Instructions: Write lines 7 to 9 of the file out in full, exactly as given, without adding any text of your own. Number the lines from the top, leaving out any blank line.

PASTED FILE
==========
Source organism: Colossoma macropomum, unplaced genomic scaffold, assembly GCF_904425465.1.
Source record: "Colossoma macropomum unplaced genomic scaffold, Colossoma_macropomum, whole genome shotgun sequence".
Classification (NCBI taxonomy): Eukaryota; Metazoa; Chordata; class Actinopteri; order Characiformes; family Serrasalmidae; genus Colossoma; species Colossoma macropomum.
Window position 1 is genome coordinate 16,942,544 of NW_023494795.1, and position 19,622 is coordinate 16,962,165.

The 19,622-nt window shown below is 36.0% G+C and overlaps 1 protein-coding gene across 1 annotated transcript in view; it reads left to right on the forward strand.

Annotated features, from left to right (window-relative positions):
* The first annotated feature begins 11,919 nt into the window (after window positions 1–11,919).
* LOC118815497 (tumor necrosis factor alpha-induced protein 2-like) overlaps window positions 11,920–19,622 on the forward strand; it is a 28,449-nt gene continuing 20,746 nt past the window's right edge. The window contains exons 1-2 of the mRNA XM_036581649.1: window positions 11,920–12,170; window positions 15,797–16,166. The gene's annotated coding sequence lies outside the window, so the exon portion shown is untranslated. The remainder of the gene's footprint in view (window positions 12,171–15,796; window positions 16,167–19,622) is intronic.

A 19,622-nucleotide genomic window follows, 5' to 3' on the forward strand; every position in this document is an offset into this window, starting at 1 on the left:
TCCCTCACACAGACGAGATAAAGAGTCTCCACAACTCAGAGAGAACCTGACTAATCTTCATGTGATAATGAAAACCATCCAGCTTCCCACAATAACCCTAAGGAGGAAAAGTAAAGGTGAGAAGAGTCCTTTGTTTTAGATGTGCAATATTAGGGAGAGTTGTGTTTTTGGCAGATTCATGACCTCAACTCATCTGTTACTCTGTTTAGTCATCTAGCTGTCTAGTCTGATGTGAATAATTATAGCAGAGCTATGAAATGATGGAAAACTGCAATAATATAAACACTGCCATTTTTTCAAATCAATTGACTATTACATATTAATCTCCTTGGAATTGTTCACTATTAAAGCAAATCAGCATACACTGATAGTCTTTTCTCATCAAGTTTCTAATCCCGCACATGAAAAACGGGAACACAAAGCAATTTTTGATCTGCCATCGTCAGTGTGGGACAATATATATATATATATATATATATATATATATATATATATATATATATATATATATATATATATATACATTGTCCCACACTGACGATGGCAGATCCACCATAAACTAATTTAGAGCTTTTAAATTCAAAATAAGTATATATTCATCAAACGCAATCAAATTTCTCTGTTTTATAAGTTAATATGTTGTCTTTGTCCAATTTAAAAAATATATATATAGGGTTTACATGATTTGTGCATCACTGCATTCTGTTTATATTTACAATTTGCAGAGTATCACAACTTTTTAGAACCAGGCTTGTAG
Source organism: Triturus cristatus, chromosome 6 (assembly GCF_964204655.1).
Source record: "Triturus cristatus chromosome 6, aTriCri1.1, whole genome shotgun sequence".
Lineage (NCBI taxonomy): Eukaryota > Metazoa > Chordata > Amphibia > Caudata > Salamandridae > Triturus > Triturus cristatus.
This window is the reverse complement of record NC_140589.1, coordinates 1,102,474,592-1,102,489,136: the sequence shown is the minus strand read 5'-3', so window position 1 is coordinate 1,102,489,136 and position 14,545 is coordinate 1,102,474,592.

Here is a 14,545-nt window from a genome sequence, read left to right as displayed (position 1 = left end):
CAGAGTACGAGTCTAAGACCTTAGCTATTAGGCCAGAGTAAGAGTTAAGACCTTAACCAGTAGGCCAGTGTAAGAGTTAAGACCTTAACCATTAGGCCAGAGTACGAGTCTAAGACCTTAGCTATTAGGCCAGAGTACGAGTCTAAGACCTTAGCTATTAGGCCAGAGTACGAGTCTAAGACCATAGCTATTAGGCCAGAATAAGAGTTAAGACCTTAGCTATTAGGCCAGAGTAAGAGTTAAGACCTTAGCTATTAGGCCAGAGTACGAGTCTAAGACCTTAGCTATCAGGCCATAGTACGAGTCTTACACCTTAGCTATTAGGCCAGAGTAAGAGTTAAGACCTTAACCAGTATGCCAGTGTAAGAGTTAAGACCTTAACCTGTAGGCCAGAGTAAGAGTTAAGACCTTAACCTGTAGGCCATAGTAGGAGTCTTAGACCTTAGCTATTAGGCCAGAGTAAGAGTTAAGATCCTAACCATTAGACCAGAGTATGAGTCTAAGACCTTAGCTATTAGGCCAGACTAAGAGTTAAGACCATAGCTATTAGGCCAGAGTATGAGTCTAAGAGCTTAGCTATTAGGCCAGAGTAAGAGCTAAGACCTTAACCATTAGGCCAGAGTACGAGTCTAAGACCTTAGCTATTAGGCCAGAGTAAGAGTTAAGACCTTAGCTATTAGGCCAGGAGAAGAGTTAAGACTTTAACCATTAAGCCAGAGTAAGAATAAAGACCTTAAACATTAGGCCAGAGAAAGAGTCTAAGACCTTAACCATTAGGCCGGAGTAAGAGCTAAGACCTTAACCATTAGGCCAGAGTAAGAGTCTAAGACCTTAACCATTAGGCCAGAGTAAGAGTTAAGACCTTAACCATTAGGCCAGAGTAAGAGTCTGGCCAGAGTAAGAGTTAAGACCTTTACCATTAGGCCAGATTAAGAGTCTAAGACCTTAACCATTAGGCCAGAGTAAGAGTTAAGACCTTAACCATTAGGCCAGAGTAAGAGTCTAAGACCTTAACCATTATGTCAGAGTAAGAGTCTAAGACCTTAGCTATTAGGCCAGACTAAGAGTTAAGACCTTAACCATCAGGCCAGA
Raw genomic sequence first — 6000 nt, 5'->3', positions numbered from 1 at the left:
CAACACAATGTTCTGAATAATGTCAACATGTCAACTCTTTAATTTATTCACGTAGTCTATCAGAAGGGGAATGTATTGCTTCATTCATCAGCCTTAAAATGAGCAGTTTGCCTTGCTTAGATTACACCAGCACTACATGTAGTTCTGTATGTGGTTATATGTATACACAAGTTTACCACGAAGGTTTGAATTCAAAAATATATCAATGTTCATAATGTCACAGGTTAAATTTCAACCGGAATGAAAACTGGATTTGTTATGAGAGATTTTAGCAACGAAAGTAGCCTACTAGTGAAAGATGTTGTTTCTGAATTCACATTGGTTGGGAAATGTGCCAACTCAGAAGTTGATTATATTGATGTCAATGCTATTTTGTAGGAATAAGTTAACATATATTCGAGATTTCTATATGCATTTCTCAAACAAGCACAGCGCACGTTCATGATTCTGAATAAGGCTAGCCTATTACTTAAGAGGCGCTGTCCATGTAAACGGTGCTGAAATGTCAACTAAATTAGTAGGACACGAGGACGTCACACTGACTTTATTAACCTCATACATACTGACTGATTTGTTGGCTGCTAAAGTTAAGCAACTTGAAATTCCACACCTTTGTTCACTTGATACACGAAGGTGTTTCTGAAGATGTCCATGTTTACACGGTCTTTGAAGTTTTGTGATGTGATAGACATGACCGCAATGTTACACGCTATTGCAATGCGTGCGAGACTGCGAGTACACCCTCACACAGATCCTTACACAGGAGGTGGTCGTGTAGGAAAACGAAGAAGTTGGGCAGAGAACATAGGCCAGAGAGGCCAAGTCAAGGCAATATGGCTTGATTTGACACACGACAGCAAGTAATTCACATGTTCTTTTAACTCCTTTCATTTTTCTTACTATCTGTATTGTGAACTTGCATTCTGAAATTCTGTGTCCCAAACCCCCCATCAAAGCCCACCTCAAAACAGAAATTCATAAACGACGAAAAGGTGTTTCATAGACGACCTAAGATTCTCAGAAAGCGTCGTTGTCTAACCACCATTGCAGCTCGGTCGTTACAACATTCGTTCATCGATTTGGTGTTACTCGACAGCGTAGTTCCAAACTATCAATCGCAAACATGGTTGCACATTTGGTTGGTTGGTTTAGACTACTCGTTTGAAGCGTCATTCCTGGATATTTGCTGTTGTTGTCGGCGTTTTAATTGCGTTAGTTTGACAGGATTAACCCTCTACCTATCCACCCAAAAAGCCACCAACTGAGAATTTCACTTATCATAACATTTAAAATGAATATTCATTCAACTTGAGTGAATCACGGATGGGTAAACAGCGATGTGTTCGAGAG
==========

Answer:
* The first annotated feature begins 11,919 nt into the window (after window positions 1–11,919).
* LOC118815497 (tumor necrosis factor alpha-induced protein 2-like) overlaps window positions 11,920–19,622 on the forward strand; it is a 28,449-nt gene continuing 20,746 nt past the window's right edge. The window contains exons 1-2 of the mRNA XM_036581649.1: window positions 11,920–12,170; window positions 15,797–16,166. The gene's annotated coding sequence lies outside the window, so the exon portion shown is untranslated. The remainder of the gene's footprint in view (window positions 12,171–15,796; window positions 16,167–19,622) is intronic.

A 19,622-nucleotide genomic window follows, 5' to 3' on the forward strand; every position in this document is an offset into this window, starting at 1 on the left: